Trump Welcomes Naturalized Citizens But USCIS on a Rampage Denying Applications

By Atty. Emmanuel S. Tipon

President Trump was busy officiating a naturalization ceremony for new Americans and welcoming them to our great country during the Republican Convention on August 25, 2020.

Unfortunately, the President’s subalterns at the U.S. Citizenship and Immigration Services are also busy doing the opposite by denying naturalization applications for questionable reasons or asking applicants to withdraw naturalization applications or else the applications would be denied. These subalterns were seemingly on a rampage – destroying the hopes and dreams of scores of immigrants who want to be citizens of our nation. I had not seen the word “rampage” since I bought the book “Rampage” by James M. Scott a few days ago. The book describes the “rampage” by Japanese forces in the Battle of Manila in February 1945.

Such naturalization applicant might have failed to disclose in the application a previous “arrest” for an alleged crime that happened many years ago for which he was not charged or did not state in his application for an immigrant visa that the applicant had a child.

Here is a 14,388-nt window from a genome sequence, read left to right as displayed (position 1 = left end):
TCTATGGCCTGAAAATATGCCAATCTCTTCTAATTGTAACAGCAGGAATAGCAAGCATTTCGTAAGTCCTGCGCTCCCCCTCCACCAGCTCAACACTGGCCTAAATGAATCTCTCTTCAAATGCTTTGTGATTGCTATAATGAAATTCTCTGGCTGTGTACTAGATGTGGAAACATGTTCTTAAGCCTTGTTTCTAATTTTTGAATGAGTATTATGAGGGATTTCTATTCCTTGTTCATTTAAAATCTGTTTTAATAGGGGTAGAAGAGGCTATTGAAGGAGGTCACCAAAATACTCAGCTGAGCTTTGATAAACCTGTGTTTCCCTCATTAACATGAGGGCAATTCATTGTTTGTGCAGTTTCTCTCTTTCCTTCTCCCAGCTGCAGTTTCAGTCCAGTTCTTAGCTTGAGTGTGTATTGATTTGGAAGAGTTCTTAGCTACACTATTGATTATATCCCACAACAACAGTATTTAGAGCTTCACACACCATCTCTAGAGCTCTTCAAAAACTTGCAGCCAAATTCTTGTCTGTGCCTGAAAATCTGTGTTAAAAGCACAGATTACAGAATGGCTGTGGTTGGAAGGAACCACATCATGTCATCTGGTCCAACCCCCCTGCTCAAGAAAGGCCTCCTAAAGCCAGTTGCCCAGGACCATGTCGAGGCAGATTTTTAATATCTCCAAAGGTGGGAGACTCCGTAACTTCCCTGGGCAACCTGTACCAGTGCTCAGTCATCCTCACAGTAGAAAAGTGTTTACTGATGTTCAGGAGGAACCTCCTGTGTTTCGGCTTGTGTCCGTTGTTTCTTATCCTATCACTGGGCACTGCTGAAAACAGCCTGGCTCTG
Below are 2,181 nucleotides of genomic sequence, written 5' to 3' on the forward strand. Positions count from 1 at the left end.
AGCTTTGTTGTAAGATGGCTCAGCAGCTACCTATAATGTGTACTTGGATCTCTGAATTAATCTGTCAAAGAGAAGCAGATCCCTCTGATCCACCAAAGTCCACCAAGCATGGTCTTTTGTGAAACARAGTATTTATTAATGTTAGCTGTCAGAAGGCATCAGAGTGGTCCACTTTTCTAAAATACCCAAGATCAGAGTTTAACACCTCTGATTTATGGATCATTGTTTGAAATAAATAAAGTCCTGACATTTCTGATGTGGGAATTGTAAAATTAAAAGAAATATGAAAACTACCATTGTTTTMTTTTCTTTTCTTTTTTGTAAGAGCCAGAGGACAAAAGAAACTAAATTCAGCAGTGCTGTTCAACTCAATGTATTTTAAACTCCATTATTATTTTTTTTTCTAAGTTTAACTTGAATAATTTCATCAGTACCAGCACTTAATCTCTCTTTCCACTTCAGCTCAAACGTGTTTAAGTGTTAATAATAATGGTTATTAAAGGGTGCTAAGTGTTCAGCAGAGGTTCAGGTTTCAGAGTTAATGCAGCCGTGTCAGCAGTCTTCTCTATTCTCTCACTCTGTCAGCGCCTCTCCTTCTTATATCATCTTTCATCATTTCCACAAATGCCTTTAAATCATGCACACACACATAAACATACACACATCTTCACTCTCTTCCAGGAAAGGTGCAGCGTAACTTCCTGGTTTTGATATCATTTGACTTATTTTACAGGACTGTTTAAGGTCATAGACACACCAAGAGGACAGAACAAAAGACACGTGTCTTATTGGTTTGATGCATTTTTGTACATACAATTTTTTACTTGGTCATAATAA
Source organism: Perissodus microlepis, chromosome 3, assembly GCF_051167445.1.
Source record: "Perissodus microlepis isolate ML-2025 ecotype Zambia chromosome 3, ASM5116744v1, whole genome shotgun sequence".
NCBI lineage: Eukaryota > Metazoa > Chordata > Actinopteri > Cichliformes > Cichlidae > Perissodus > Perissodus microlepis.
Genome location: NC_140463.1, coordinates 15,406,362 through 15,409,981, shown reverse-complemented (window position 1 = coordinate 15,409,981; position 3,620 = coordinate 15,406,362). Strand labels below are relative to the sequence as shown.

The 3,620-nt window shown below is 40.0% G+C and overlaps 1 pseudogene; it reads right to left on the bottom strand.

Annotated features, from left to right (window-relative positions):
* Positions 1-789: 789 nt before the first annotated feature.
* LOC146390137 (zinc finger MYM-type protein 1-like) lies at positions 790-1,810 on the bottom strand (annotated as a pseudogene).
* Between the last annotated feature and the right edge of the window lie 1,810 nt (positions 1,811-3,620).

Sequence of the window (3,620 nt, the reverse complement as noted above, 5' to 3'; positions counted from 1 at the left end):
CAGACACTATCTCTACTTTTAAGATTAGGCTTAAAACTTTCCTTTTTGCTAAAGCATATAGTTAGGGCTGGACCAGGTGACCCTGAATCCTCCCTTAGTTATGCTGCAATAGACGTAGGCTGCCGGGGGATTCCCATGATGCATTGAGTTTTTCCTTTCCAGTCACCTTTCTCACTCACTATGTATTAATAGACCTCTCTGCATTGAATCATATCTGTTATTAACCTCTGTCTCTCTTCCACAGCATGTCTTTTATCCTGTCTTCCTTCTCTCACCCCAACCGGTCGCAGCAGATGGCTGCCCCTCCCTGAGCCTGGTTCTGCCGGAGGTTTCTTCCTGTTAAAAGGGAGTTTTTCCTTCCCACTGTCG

Take the case of an applicant who did not state that he had a child in his immigrant visa application at the U.S. Consulate. There are quite a number of such applicants with varying reasons for not disclosing, such as that the child was illegitimate, the illegitimate child’s mother did not want the father to include the child in his visa application lest he take the child with him to the U.S.A. and would no longer go back to marry her, or that the applicant simply forgot that he had a child. In the good old days according to anecdotal evidence the previous INS would not deny naturalization applications of aliens who failed to disclose in their immigrant visa application that they had a child.

Nowadays, USCIS would deny the application on the ground that the applicant has not demonstrated that he was lawfully admitted for permanent residence because he committed misrepresentation and that the applicant has not established that he was a person of good moral character.

Section 212(a)(6)(c)(i) of Immigration and Nationality Act provides that “Any alien who, by fraud or willfully misrepresenting a material fact, seeks to procure (or has sought to procure or has procured) a visa, other documentation, or admission into the United States or other benefit provided under this Act is inadmissible.”